With so much accomplished, does any work remain? As Sarkodee-Adoo et al point out, the fundamental principles of infection management were set down more than a decade ago. Although much is the same today (as the authors note), much has also changed. More options are currently available, due primarily to the introduction of programmable infusion pumps; the development of new broad-spectrum antibiotics with both oral and intravenous (IV) formulations, as well as antibiotics with long half-lives, permitting once-daily dosing; the widespread availability of home care companies; and the availability of hematopoietic growth factors to speed recovery from neutropenia. With societal imperatives to control health care costs and with patients wanting greater consideration of quality-of-life concerns (eg, shorter hospital stays), there has been a shift in supportive care efforts from the inpatient to the outpatient setting.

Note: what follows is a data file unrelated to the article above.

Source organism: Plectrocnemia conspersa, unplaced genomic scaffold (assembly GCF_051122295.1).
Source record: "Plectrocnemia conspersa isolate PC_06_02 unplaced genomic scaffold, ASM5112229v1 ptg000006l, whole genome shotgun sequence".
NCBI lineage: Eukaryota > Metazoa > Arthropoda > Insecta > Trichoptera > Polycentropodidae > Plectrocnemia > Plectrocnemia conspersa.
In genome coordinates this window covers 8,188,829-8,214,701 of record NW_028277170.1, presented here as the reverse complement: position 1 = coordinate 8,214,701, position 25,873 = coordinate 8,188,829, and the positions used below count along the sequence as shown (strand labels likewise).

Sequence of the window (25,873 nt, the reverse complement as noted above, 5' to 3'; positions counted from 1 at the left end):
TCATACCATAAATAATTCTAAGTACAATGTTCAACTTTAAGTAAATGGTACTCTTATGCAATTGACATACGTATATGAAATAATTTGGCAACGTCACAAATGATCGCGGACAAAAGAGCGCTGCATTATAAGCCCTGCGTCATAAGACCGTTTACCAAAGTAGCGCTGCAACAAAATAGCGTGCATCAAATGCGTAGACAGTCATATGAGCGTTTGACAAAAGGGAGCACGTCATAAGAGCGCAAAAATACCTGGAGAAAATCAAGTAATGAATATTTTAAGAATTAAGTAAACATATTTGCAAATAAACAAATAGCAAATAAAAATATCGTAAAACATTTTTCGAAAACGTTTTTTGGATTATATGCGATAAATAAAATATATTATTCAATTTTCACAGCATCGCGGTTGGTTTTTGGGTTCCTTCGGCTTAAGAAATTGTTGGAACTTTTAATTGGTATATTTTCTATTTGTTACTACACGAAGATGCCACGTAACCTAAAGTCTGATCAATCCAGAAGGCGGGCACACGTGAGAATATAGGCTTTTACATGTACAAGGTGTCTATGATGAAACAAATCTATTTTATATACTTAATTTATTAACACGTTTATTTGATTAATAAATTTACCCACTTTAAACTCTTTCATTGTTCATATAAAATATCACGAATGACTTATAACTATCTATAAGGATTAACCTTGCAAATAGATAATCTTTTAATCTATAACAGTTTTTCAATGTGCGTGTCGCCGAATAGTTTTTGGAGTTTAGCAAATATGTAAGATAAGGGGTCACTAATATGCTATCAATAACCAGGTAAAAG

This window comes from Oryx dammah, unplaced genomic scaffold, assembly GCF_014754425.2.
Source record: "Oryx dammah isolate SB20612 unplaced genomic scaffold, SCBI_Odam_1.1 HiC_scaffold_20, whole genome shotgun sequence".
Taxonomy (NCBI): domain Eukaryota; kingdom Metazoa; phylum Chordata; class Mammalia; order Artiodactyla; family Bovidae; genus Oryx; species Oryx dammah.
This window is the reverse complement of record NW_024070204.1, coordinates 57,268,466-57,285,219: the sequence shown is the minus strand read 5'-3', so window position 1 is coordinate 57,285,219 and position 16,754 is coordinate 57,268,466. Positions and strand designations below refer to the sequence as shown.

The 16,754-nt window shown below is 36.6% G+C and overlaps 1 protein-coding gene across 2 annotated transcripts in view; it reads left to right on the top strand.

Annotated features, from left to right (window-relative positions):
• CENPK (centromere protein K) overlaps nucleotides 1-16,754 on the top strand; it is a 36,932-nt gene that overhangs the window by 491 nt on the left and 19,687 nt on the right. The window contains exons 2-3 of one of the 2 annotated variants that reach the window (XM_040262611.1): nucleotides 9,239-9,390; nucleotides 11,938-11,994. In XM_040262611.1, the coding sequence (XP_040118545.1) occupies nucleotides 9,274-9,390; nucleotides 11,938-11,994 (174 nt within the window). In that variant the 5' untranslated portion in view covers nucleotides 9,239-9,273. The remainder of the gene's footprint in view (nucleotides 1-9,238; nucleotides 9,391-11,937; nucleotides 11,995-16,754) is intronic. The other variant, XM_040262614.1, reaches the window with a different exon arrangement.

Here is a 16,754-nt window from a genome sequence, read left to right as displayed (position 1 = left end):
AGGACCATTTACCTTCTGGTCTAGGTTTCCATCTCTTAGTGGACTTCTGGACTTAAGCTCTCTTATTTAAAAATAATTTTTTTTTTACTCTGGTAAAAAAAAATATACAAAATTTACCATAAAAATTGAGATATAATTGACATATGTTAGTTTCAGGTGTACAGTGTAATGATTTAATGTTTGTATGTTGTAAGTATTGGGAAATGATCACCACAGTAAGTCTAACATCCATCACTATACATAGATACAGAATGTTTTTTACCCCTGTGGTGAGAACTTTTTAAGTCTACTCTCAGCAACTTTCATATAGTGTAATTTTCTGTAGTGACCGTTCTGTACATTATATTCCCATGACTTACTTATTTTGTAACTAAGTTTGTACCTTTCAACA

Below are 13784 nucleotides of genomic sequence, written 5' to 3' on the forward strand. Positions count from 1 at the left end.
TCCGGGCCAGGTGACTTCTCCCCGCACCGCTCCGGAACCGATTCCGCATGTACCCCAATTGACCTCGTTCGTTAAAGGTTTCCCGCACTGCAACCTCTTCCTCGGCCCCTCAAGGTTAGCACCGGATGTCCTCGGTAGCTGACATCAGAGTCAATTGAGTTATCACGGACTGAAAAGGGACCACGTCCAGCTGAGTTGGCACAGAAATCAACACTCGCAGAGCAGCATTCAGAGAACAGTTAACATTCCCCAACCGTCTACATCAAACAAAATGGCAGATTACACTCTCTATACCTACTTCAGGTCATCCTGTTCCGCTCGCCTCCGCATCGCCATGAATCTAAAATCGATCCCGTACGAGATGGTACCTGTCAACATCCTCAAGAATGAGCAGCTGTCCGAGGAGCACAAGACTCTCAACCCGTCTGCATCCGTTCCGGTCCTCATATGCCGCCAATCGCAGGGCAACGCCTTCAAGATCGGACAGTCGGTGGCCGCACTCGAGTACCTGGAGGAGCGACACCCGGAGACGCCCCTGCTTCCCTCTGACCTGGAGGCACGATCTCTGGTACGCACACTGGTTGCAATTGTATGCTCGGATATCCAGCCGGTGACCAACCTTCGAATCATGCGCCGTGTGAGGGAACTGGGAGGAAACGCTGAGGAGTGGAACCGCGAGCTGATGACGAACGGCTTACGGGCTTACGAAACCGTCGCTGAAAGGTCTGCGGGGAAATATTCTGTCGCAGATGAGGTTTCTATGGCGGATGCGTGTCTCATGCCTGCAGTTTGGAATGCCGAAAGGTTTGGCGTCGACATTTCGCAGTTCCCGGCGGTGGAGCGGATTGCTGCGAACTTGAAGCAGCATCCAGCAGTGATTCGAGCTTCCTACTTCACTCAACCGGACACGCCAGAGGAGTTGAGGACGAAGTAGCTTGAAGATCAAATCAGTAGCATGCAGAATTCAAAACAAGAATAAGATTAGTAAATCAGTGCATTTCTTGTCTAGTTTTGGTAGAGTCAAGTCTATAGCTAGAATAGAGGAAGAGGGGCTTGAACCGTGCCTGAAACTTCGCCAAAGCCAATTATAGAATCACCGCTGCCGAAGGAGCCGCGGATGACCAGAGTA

Risk-Stratified Antibacterial Therapy

Regarding antibacterial strategy, the authors ask the question: “Does one size fit all?” Clearly, most of our principles for managing neutropenic fever have approached the problem in a unitary manner. However, insights from the study of risk factors in neutropenic patients treated for solid tumors have caused us to rethink this approach.

Aside from the classic notions that duration and depth of neutropenia are the major risk factors, it is clear that other factors are associated with morbidity and mortality from neutropenic infections. These include the presence of comorbidity, whether or not the fever occurred in the inpatient or out-patient setting, and the degree of control of the underlying neoplastic disease.[1,2]